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Discussion: Was Dimon's Raise Deserved?

In case you missed it, Jamie Dimon is getting a raise.

News broke late last week that JPMorgan Chase's (JPM) board had voted to increase the chairman and CEO's 2013 pay by 74%. Dimon – whose pay was cut last year to $11.5 million, following the London Whale scandal – is set to receive $18.5 million in restricted stock in addition to his $1.5 million base salary.

Now Bloomberg reports that Dimon might actually make another $34 million this year, should JPMorgan's board permit him to collect two million stock options originally granted in 2008.

This possibility and the board's initial decision elicited a certain amount of incredulity, given that over the last year, JPMorgan Chase has agreed to pay more than $20 billion in fines to settle various allegations of wrongdoing. Regulatory settlements address everything from the aforementioned Whale saga to energy market manipulation, crisis-era mortgage misdeeds and aiding and abetting Bernie Madoff's Ponzi scheme.    

"What was the board thinking?"writes Fortune contributor Eleanor Bloxham. "That for every thousand dollars a company pays out in penalties … they should kick back a dollar to the CEO who helped make it possible?”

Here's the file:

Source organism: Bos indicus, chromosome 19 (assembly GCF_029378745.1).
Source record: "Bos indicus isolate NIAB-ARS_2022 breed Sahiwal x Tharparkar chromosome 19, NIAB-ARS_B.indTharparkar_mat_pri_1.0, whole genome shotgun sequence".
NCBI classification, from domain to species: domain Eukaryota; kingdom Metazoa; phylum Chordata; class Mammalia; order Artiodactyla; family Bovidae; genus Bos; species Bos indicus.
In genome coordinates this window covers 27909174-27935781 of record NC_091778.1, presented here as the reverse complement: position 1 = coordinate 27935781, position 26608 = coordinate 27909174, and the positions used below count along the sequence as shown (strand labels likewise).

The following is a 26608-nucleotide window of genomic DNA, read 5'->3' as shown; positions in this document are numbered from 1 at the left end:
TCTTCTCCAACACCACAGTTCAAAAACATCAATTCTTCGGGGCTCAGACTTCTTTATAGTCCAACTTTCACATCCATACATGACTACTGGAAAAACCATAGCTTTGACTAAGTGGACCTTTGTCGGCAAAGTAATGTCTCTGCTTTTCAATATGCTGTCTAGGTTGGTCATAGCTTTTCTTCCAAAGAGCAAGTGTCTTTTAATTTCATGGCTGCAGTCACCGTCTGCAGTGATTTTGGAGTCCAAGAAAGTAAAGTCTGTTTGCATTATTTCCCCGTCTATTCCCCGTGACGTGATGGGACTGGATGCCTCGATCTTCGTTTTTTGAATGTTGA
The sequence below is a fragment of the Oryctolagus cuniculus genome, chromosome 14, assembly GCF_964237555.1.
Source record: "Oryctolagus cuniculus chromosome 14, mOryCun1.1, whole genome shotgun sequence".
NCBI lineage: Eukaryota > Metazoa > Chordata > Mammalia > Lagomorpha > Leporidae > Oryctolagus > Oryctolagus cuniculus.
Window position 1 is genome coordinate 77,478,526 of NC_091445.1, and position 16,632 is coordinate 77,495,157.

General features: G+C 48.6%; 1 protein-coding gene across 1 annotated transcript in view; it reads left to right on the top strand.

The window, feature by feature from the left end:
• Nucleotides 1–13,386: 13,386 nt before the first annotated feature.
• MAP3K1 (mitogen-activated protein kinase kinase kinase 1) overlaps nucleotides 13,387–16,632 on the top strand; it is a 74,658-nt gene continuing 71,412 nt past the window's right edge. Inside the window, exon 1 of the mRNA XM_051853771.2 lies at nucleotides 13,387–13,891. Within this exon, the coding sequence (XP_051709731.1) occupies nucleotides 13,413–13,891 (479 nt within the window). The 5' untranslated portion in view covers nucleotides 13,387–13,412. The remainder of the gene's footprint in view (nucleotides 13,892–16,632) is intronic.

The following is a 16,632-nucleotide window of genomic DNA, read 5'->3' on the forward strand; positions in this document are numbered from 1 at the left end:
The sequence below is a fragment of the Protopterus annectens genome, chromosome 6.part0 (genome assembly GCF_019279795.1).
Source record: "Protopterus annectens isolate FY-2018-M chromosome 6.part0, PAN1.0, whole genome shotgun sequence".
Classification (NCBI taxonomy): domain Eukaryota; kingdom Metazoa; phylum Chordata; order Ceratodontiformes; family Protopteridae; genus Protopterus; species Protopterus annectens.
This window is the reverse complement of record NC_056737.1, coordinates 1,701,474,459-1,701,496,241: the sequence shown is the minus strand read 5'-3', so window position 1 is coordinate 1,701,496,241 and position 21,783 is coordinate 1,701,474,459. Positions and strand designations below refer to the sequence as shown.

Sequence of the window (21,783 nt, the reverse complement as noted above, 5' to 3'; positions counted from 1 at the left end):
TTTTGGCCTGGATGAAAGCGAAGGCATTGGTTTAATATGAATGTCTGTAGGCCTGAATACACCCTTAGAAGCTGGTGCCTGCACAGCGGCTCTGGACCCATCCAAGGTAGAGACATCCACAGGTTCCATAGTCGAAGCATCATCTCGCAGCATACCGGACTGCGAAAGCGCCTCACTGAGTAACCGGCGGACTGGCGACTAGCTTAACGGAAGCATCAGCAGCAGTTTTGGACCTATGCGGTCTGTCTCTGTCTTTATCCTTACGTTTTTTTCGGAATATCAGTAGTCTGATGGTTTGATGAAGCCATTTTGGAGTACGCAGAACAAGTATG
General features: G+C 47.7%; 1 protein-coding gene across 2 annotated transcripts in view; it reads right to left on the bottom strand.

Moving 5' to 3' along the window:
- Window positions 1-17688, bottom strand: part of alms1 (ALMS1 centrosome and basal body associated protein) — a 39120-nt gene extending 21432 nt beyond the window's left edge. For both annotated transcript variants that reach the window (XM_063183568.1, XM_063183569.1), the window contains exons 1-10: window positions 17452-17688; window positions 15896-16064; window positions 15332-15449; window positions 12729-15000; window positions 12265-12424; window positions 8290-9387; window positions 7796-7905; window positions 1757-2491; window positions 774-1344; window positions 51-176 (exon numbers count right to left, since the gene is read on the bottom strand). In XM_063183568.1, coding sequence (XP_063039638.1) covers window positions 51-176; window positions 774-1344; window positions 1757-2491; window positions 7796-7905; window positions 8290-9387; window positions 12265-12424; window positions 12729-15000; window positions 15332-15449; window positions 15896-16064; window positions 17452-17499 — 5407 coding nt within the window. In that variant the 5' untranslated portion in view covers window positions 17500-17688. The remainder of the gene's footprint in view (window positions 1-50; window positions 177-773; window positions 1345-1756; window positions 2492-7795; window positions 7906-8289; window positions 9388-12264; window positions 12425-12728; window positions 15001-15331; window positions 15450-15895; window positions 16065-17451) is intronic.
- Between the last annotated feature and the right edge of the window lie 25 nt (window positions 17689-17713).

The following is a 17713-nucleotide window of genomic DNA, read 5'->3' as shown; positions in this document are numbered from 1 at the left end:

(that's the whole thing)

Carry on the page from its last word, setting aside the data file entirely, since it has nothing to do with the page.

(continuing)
Some pundits argued that, beyond the settlements, JPMorgan's performance hardly justified the increase.

"Dimon's pay increased far faster than did the company's stock,"writes Reuters Breaking Views columnist Antony Currie. "JPMorgan's shares were up a third, just keeping pace with U.S. universal banking rivals. Core earnings also weren't anything to brag about. At $42 billion, before taxes and provisions and after adjusting for one-off items, according to Citigroup analysts, that represented a 2.4% decline from 2012.”

But Dimon's always had his fair share of supporters and other analysts felt criticism of the board's decision – and the CEO himself – was overblown

Per The Street's Dana Blankenhorn: "Dimon put together a $23 billion contingency fund to pay for JPMorgan Chase's legal liability following the 2008 meltdown, along with those of subsidiaries it bought, and the bank now seems to have gotten out of its legal jams for less than that figure.”